“The Grand Tour” reportedly axed amid latest Clarkson controversy

“The Grand Tour,” Amazon Prime’s car show presented by former “Top Gear” hosts Jeremy Clarkson, Richard Hammond, and James May, may be coming to an end soon.

Citing anonymous sources, Variety reported on Monday that Amazon’s streaming service will cease working with Clarkson beyond what the two parties have already agreed upon.

Clarkson also appears in the separate Amazon Prime show “Clarkson’s Farm.”

Filming of new episodes for both shows is currently underway, but according to Variety there likely won’t any new episodes of either show beyond 2024, apart from a possible final episode for “The Grand Tour” that may carry over into 2025. That last episode is one of four final episodes for the show, according to Variety.

The report comes after Clarkson made scathing comments about Prince Harry and Meghan Markle, Duke and Duchess of Sussex, in a Dec. 16 article for The Sun, which the newspaper has removed.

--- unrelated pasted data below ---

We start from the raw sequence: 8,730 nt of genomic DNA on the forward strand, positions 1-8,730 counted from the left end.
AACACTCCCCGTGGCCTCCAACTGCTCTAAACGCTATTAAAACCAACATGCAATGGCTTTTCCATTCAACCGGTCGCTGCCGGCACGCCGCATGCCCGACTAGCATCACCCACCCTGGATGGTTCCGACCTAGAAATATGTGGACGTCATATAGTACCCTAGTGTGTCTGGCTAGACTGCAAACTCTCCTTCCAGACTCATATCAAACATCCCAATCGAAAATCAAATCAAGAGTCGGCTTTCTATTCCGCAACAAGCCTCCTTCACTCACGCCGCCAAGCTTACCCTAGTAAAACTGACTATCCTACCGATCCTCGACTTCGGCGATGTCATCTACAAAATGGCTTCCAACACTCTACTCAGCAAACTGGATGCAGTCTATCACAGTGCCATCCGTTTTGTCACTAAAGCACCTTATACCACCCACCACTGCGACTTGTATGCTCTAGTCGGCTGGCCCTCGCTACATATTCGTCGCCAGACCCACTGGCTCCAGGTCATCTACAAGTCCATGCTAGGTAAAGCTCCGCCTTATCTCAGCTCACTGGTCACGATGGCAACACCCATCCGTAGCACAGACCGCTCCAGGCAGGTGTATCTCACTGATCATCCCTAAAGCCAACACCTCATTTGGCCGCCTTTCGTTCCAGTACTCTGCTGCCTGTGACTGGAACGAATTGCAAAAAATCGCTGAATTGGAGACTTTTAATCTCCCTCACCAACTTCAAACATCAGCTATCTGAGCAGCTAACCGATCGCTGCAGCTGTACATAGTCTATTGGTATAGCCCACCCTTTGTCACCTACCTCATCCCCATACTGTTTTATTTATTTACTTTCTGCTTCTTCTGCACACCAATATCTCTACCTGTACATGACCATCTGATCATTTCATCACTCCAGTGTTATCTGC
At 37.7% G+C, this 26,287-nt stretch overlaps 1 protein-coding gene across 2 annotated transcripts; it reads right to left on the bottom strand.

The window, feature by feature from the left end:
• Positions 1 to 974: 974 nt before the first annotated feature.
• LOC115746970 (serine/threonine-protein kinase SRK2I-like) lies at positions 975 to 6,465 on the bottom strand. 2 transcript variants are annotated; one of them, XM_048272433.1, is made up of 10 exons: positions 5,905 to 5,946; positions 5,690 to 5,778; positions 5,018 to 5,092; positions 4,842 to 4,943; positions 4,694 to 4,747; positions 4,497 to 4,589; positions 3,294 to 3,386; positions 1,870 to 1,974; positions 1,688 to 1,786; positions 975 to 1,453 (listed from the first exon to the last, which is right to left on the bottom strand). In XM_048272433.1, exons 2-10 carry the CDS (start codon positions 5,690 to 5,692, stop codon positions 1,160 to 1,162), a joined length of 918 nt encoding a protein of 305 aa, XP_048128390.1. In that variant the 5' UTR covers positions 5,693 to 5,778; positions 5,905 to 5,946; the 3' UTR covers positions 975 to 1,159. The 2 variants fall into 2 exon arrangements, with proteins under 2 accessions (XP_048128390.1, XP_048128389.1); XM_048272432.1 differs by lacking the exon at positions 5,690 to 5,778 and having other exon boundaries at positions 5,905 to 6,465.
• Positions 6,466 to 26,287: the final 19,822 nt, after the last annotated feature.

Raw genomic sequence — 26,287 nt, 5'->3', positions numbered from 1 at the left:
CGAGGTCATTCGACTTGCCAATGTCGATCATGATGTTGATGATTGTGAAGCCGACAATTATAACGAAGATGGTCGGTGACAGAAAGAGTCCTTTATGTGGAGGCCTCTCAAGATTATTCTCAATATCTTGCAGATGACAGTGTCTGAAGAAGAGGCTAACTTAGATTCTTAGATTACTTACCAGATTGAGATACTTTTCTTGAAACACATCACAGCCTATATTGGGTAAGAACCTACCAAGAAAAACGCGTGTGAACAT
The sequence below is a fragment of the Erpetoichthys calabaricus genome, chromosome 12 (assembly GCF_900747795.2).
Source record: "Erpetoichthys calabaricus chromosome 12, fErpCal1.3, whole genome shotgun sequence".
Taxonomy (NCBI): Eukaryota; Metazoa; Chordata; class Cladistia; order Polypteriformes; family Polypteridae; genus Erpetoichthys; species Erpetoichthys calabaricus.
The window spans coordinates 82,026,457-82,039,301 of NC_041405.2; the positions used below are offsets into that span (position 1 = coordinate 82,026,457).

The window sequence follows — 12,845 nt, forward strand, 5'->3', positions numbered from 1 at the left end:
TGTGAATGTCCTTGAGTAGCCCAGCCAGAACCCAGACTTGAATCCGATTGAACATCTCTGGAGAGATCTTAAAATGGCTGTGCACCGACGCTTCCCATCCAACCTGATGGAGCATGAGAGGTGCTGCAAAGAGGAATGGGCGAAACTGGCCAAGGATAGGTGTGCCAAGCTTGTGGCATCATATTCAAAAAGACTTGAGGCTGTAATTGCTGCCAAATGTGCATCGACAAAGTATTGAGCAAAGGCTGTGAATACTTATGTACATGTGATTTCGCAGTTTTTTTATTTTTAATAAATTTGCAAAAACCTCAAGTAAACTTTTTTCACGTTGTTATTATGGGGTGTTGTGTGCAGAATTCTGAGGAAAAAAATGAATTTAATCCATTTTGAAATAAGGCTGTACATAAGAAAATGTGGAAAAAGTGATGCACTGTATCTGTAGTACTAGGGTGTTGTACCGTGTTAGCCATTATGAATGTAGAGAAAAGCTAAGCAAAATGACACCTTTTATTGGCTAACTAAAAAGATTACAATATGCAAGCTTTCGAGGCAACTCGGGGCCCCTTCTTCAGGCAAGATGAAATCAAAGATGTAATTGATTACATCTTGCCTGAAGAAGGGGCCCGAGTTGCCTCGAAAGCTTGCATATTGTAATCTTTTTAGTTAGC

In the article, whose title was “One day, Harold the glove puppet will tell the truth about A Woman Talking B*****ks,” Clarkson described Harry as being fully controlled by Markle, and also expressed how much he hated Markle.

He also referenced a scene from “Game of Thrones” in which Lena Headey’s character, Cersei, had to parade naked while townspeople threw their trash at her. In the article, Clarkson said he dreamed of the same one day happening to Markle.

Amazon Prime hasn’t commented on the controversy, but Clarkson in one of several public apologies said the streaming service was “incandescent” about his treatment of the Duke and Duchess, Variety reported.

“The Grand Tour” first appeared on Amazon Prime in 2016 but went on hiatus after 2021 due to difficulties in filming new episodes caused by pandemic-related travel restrictions. Amazon Prime originally snagged Clarkson for the show, together with Hammond and May, after Clarkson was fired by the BBC, the producer of “Top Gear,” due to his 2015 attack on a fellow staff member.

This article was originally published by Motor Authority, an editorial partner of ClassicCars.com.

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